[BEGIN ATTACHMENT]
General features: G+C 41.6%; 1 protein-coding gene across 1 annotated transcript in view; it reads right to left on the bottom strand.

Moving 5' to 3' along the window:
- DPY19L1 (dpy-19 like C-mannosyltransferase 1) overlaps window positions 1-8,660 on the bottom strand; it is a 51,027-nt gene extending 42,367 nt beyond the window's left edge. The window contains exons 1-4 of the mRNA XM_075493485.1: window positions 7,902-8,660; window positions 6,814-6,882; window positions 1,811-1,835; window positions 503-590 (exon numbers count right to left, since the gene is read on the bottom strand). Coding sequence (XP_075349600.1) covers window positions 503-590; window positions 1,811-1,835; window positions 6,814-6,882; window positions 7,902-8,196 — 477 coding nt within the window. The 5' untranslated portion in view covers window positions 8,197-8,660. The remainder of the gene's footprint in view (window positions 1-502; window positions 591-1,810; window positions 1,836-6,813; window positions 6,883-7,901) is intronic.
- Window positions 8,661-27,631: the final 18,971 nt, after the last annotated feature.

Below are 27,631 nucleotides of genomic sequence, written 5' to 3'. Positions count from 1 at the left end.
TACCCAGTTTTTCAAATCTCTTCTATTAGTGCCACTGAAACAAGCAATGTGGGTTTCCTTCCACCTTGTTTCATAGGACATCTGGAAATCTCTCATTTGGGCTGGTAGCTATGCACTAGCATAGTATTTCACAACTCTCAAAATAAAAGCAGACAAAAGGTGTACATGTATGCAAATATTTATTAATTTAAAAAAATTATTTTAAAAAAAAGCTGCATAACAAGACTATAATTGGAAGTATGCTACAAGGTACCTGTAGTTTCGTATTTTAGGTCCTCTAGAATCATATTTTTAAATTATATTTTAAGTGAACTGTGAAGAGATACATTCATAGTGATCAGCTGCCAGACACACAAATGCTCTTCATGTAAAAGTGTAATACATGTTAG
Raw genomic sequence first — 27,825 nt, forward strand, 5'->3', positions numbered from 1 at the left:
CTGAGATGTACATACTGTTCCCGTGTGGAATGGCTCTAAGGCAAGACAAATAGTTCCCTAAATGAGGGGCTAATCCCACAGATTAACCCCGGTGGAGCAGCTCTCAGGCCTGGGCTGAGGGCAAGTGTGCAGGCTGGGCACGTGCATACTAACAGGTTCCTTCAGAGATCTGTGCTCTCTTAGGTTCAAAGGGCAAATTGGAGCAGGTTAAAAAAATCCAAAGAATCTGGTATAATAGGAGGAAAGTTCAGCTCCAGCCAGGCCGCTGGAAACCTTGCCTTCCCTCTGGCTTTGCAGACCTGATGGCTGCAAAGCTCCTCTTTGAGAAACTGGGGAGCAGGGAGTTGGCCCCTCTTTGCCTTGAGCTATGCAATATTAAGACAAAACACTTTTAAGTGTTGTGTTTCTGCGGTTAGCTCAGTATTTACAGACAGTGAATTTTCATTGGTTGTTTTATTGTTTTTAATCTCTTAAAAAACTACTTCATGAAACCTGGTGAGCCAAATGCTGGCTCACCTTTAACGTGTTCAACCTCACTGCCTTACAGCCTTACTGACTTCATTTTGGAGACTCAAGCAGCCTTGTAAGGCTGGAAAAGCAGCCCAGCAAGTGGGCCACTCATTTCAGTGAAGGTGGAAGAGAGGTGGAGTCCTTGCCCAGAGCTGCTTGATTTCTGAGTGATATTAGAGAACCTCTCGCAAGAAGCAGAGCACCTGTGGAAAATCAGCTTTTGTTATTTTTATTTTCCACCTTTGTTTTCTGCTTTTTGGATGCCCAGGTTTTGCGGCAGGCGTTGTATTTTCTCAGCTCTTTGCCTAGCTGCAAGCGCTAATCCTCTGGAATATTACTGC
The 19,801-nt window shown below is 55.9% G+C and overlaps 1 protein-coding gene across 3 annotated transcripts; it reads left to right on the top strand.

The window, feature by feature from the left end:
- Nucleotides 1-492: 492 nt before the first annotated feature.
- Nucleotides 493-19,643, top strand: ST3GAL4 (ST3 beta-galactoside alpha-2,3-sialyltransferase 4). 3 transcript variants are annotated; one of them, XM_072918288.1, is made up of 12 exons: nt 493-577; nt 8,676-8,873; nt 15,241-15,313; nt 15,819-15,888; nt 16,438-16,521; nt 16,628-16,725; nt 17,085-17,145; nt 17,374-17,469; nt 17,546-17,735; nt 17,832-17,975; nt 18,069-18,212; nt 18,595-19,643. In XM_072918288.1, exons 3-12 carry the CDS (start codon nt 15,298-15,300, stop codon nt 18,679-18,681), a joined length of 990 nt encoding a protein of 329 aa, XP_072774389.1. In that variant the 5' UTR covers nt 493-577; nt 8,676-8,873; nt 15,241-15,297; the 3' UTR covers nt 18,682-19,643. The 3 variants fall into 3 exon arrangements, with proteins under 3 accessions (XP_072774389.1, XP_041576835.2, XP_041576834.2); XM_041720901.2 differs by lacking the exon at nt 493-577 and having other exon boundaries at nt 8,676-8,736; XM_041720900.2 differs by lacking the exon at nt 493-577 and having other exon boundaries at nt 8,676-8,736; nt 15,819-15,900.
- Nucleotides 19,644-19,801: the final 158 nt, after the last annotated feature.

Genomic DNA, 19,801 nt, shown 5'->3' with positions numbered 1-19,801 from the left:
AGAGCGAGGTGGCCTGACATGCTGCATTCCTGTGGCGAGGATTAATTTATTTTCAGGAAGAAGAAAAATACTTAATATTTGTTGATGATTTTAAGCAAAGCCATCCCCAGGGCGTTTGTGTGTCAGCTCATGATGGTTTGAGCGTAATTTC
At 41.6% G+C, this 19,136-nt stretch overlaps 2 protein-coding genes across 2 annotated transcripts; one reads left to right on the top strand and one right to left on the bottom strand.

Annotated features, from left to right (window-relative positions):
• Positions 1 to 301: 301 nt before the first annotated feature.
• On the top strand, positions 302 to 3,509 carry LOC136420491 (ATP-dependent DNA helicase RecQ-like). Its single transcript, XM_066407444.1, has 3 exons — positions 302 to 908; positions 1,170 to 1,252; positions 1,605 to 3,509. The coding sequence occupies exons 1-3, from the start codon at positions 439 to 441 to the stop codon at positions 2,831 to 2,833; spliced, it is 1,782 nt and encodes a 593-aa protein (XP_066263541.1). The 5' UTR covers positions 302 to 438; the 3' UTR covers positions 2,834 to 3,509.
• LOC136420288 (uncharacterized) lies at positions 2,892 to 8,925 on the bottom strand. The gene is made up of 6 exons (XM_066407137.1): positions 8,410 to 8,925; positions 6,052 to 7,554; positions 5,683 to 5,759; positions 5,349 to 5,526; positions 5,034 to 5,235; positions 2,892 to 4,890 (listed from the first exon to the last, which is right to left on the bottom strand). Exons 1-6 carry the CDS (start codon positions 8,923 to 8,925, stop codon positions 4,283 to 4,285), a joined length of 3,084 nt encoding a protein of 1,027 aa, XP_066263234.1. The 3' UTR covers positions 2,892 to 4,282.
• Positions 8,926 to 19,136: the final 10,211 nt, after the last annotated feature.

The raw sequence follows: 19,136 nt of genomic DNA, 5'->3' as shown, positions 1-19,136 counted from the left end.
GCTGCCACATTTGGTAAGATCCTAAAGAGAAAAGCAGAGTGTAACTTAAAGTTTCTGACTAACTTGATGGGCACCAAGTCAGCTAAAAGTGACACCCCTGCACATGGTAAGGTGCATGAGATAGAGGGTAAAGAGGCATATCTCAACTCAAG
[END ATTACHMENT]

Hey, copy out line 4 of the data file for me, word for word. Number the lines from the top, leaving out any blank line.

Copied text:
- Window positions 8,661-27,631: the final 18,971 nt, after the last annotated feature.